Increased traffic counts since then have turned law enforcement into the village's number one industry. Fenton planners budgeted $750,000 for fines and fees in the fiscal year that ended on June 30, 2020, putting pressure on a police department with only three patrol officers to deliver.

Despite a COVID-19 stay-at-home order that reduced traffic during the final months of the reporting period, the village easily surpassed the projection and raked in more than $1 million in fines and fees for the fifth year in a row.

The haul represents more than $3,000 per resident, although local families pay almost nothing. The police chief, who is also the mayor's uncle, focuses on out-of-towners.

Overall, at least 24 Louisiana municipalities got more than half their money from fines and fees during the most recent year for which results are available. For comparison, the national average is about 2 percent of municipal revenue from fines and fees—and watchdog groups flag anything above 10 percent as excessive.

Fisher, McNary, and Merryville, Louisiana, blew past that limit like a drag racer in a school zone. All three municipalities got more than 60 percent of their revenue from fines and fees in 2020.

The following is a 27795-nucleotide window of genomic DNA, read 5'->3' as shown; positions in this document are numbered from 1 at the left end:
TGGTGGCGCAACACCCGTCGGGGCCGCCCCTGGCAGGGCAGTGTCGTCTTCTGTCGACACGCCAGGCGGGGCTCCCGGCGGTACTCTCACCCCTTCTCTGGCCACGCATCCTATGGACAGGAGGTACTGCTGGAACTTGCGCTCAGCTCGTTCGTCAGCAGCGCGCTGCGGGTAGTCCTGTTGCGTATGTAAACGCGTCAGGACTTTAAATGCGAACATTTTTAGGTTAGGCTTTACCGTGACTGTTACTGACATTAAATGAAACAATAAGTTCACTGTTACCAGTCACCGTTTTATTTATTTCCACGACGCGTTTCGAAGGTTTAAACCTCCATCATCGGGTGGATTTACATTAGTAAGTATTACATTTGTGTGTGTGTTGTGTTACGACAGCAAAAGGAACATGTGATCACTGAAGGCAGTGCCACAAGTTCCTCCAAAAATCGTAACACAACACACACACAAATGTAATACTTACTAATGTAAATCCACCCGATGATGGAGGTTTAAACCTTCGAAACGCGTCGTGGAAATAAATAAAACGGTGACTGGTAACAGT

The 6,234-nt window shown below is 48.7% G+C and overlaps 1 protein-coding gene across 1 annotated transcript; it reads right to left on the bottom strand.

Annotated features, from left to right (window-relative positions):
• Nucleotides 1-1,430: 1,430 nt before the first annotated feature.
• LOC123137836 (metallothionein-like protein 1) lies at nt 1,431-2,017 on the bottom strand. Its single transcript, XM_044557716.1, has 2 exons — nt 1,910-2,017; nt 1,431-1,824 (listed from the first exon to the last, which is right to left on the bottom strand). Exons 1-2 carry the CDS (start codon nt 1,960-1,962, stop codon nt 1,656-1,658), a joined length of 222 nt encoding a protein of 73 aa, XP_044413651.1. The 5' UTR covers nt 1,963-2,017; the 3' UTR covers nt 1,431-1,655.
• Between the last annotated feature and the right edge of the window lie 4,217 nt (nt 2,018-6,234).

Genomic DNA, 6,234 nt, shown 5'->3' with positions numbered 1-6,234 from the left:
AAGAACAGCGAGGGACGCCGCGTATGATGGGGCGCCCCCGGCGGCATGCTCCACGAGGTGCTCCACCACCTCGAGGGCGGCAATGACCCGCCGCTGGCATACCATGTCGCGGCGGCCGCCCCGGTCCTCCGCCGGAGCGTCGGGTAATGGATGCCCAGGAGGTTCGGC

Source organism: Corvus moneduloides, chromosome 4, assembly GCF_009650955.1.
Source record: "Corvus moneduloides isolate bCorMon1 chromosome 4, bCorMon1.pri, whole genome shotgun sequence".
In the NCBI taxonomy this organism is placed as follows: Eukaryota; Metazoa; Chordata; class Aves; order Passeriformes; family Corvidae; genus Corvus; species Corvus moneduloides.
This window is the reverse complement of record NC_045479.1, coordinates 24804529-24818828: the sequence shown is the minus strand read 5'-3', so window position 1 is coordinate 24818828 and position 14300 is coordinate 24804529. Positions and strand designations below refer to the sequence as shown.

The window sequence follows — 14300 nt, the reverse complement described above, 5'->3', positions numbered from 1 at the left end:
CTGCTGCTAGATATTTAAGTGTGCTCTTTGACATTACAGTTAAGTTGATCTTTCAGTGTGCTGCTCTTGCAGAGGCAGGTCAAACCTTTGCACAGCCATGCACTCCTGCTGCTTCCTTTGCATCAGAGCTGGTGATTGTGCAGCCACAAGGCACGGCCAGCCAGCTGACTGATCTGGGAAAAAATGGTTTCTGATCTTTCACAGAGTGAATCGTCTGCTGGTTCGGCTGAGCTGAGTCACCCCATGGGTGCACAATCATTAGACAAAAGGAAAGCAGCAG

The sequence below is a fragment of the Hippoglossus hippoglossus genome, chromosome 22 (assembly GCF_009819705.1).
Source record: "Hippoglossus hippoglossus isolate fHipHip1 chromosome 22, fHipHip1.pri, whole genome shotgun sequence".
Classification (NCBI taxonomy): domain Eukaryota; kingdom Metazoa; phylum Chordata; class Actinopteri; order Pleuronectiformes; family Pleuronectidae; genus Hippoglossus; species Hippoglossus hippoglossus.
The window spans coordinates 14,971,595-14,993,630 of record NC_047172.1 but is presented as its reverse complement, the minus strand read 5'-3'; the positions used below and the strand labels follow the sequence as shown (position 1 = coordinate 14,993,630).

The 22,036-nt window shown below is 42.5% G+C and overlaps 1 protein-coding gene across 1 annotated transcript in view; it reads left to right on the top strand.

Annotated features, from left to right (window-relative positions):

Other Louisiana towns and villages relied on their mayor's courts even more. Forest Hill, Port Vincent, and Creola covered more than 70 percent of their budgets from fines and fees in 2020, while Baskin, Dodson, Reeves, Robeline and Tullos topped 80 percent. So did Henderson, the town that ticketed Bornier.

A police officer waits for speeders on southbound U.S. Highway 165 on June 16, 2021, in Forest Hill, Louisiana.

Fenton nearly hit 90 percent, a monster figure but not the highest in Louisiana. Georgetown, another village on Route 165, led all municipalities at 93 percent.

No other state has so many towns and villages that lean so heavily on court revenue. Arkansas, Georgia, Oklahoma, Texas, and New York stood out for aggressive code enforcement in a 2019 report from Governing, but Louisiana outpaced them all.

Bornier sees a direct connection to the mayor's court system, combined with sheer desperation for cash in communities with no tax base. "The mayor has an interest in bringing revenue to the city, obviously, so he's not going to dismiss tickets for someone like me," she says. "Especially for someone who has a license plate from out of state."

Sportsman's Paradise

Mayor's court revenue may come from a range of petty offenses, but Louisiana's smallest municipalities collect virtually all of their fines and fees from traffic enforcement. Fenton shows how the enterprise can work.